Charles-Édouard FERLAND

FERLAND, The Hon. Charles-Édouard, Q.C., B.A., Ph.L., LL.L.

Personal Data

Party
Liberal
Constituency
Joliette--l'Assomption--Montcalm (Quebec)
Birth Date
March 2, 1892
Deceased Date
January 8, 1974
Website
http://en.wikipedia.org/wiki/Charles-Édouard_Ferland
PARLINFO
http://www.parl.gc.ca/parlinfo/Files/Parliamentarian.aspx?Item=5dde948f-34aa-44fb-9205-893fc2e1ba4c&Language=E&Section=ALL
Profession
lawyer

Parliamentary Career

December 17, 1928 - May 30, 1930
LIB
  Joliette (Quebec)
July 28, 1930 - August 14, 1935
LIB
  Joliette (Quebec)
October 14, 1935 - January 25, 1940
LIB
  Joliette--l'Assomption--Montcalm (Quebec)
March 26, 1940 - April 16, 1945
LIB
  Joliette--l'Assomption--Montcalm (Quebec)

Most Recent Speeches (Page 37 of 40)


March 18, 1932

Mr. FERLAND (Translation):

There is very little demand for all the other products. The farmer can find practically no market for his commodities. In a word, everything seems on the verge of a collapse throughout the country.

Mr. Speaker, this measure which the government seeks to adopt transcends mere material things. There is a principle at stake. It seems to me the country must be rather puzzled that the Conservative members, particularly those from the province of Quebec, many of whom were educated in classical colleges, took university courses and entered the professions, and who, for that matter, acquired a thorough knowledge of our country's political history, know what our forefathers sacrificed to secure responsible government and are not unmindful of their struggles to win our constitutional liberties; it seems to me,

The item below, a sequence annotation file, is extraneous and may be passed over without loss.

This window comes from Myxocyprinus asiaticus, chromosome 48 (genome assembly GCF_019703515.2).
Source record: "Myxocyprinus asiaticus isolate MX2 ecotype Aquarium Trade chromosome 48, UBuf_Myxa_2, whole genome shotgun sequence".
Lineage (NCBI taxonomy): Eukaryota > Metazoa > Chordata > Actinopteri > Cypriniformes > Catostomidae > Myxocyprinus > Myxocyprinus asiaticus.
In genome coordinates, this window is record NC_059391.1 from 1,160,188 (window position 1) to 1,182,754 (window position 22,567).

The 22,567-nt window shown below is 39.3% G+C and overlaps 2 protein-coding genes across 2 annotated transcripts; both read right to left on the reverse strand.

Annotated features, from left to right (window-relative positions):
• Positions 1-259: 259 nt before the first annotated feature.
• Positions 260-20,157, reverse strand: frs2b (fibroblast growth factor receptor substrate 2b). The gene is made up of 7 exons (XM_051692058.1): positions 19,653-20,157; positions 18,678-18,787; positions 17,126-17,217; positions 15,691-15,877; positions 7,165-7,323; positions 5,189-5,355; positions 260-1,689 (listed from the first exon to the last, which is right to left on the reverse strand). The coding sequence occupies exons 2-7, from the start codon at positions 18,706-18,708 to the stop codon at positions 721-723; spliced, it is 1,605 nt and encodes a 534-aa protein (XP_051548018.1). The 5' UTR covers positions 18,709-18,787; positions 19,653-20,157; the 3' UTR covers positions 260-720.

Unemployment Continuance Act

Canadians must find it strange to see these hon. members ready to surrender the rights of parliament and place the country in that particular situation that obtained more than a hundred years ago when it groaned under the rule of the " Family Compact." The country must consider it an extraordinary spectacle, the readiness on the part of these gentlemen to repudiate many centuries of stern struggles and show contempt for the finest pages written into our political history. I tell these hon. members they will have to give an accounting to the people who trusted them, and justify their betrayal. I may state-they will be as helpless to justify their change of front as they proved to be when trying to motivate in this chamber the measure they seek to adopt. This is a radical enactment and we are duty-bound to oppose it. It runs counter to our most cherished traditions, to the time-honoured interpretation of our laws and to the constitution the people gave themselves. I say the Liberal members have nobly done their duty in opposing energetically, with all their might, this dangerous law which creates a precedent other governments or other parties could invoke at some later date.

In closing, I also wish to register my protest against this measure which marks a tendency in a certain direction and is also altogether too radical. I want my electors to know that we remember the past, respect our traditions and meet the people's wishes. Finally, I want the whole country to know that the descendents of the Sons of Liberty do not quail before the successors of the notorious Family Compact.